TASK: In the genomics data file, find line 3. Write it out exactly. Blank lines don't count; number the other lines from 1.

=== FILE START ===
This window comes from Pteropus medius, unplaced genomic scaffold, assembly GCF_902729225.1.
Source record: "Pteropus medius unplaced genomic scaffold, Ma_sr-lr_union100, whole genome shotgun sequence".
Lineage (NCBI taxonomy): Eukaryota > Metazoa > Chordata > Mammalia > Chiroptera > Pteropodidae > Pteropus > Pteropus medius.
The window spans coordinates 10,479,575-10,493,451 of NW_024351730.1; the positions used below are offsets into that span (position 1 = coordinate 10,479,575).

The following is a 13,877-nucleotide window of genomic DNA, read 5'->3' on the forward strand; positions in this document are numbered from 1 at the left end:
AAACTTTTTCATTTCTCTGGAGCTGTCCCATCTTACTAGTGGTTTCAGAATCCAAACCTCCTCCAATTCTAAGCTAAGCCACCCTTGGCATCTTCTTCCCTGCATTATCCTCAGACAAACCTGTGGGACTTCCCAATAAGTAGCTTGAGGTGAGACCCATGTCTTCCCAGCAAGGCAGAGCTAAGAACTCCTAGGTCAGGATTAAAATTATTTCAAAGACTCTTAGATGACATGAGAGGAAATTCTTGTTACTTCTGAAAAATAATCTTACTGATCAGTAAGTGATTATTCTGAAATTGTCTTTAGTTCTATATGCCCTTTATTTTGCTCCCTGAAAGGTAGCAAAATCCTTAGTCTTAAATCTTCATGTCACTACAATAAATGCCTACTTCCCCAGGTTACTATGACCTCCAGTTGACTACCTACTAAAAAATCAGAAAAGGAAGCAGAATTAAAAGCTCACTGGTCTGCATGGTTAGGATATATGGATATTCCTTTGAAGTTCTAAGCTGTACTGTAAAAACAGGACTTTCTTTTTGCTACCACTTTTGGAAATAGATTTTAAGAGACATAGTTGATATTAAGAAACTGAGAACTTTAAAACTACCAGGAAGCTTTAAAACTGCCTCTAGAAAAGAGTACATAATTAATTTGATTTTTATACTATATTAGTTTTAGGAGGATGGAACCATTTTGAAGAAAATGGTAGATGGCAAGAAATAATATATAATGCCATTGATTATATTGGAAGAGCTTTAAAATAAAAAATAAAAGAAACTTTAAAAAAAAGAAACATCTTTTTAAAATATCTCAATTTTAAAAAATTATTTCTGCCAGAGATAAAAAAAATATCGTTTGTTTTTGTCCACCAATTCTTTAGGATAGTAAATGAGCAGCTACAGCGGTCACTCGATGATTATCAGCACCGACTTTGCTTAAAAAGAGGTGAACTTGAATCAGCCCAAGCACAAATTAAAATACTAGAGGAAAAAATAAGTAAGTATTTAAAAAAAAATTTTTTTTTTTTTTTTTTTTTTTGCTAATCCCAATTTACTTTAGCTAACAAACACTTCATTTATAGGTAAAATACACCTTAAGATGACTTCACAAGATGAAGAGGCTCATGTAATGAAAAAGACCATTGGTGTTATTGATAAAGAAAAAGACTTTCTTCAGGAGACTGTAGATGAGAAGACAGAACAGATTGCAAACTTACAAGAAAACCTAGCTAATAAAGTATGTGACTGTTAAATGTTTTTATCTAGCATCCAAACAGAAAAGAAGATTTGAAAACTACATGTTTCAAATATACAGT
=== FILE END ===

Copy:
Lineage (NCBI taxonomy): Eukaryota > Metazoa > Chordata > Mammalia > Chiroptera > Pteropodidae > Pteropus > Pteropus medius.